Detection of violence against women via screening at the occasion of request for pregnancy termination
C.D. Liengme, F. Coquillat, M. Demierre, P. Hohlfeld, S.-C. Renteria (Switzerland)
Family Planning Center, Psycho-social Unit, Department for Obstetrics and Gynecology of University Hospital of Lausanne (CHUV), Switzerland
Introduction. In Switzerland one out of five women is subject to interpersonal violence at least once in her life and 24 women die from such violence every year. Several surveys show that the problem of violence is generally underestimated as only about one case out of twenty is detected. Again surveys show that women would like to be questioned about violence when consulting a doctor.
In the summer of 2007 a new chapter concerning present and past violence was introduced into medical files. Doctors or midwives complete these files, while they are taking the medical history of women requesting a termination of pregnancy. The Family Planning Centre carried out a research to see what changes resulted from the introduction of this chapter and also to see which effects, if any, taking care of women after detection had on the spiral of violence.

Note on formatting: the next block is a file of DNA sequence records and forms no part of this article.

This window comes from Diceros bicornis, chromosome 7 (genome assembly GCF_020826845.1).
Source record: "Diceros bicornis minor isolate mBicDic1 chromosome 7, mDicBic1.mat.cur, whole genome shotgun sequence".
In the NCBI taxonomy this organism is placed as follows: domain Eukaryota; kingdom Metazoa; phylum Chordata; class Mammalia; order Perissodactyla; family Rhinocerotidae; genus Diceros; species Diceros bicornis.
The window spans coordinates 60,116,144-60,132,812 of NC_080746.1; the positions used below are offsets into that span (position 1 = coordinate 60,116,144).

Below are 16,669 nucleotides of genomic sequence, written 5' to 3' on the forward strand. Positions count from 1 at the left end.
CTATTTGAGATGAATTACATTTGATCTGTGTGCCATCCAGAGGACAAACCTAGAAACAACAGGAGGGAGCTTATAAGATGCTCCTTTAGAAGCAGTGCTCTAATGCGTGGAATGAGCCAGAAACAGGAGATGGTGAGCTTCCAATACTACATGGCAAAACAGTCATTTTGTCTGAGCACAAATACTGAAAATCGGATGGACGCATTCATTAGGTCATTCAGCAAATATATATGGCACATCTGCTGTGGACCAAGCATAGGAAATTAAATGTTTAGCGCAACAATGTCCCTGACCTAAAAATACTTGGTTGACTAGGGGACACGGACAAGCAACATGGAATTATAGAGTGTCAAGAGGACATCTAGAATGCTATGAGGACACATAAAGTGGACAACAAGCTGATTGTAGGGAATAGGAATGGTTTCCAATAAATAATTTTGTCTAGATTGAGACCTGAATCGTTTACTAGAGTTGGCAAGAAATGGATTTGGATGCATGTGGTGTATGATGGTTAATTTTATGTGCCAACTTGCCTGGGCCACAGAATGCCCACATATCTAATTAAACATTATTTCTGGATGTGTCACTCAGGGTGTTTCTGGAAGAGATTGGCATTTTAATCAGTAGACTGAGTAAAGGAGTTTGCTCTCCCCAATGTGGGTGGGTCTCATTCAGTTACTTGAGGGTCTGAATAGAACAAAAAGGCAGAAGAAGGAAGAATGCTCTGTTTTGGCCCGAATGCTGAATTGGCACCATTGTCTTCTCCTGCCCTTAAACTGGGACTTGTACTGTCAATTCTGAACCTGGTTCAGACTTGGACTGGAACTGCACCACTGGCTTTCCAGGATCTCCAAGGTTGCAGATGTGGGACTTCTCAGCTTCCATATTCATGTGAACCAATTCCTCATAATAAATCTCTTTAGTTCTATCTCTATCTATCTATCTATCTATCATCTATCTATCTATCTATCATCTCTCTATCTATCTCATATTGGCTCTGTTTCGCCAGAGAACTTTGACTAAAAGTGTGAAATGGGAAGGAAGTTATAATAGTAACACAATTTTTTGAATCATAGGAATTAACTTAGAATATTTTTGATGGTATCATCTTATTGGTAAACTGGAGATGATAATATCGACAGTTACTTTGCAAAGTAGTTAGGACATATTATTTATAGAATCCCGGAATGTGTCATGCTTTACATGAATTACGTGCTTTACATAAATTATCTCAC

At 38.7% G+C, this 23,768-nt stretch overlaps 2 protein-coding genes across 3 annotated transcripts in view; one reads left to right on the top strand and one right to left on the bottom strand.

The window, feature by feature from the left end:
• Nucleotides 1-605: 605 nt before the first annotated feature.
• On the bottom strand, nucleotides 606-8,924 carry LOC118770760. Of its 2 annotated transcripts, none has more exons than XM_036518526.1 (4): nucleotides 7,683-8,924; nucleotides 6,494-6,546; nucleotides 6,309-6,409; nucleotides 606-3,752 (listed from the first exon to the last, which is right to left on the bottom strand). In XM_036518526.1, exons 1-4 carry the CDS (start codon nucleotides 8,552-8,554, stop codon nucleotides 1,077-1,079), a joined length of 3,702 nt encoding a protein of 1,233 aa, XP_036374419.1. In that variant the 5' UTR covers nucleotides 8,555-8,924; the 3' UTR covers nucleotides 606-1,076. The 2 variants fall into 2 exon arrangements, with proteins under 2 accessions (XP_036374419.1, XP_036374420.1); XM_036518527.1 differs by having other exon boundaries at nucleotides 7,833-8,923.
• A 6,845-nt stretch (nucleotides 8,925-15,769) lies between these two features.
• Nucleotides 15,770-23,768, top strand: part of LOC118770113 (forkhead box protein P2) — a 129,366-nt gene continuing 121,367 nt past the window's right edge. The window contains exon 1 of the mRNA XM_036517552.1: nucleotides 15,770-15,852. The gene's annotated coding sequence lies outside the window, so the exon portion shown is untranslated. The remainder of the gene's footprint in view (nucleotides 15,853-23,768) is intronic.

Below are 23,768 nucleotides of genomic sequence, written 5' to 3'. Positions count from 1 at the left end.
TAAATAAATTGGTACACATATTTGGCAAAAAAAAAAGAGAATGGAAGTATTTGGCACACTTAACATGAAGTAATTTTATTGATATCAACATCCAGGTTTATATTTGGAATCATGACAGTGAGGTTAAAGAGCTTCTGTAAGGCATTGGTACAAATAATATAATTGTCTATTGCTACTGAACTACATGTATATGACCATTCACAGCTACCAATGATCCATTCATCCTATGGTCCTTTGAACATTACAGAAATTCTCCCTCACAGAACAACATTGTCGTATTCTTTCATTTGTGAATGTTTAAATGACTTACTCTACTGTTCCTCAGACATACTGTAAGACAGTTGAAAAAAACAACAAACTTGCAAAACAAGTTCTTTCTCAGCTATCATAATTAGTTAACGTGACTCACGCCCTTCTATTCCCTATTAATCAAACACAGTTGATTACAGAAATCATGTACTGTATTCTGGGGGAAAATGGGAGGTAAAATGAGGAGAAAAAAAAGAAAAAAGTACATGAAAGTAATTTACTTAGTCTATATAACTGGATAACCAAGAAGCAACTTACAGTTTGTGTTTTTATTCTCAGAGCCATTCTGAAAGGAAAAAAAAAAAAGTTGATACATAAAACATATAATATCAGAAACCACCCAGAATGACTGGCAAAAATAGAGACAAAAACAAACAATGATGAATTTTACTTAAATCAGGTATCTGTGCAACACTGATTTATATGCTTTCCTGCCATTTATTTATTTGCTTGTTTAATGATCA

Material and Methodology. This quantitative retrospective survey covered 2 four-month periods, the first extending from January to April 2007 and the second from January to April 2008. The data that were analyzed were collected from the medical files kept by doctors and midwives on women requesting a termination of pregnancy or re-considering the idea, and from the files of the Family Planning Centre advisors, who interview all the women concerned according to the protocol for termination of pregnancy at the Gynecology and Obstetric Department of the Lausanne University Hospital (CHUV)
Results. During these two periods a total of 451 women were taken care of. 82 of them admitted being or having been victims of violence, 21 out of 201 (10%) during the first period, and 61 out of 250 (25%) during the second period. These numbers show an increase of 150% in detected cases. A detailed analysis of the data collected concerning these 82 women will be presented: the type of violence, requests for help, legal and medical assistance provided.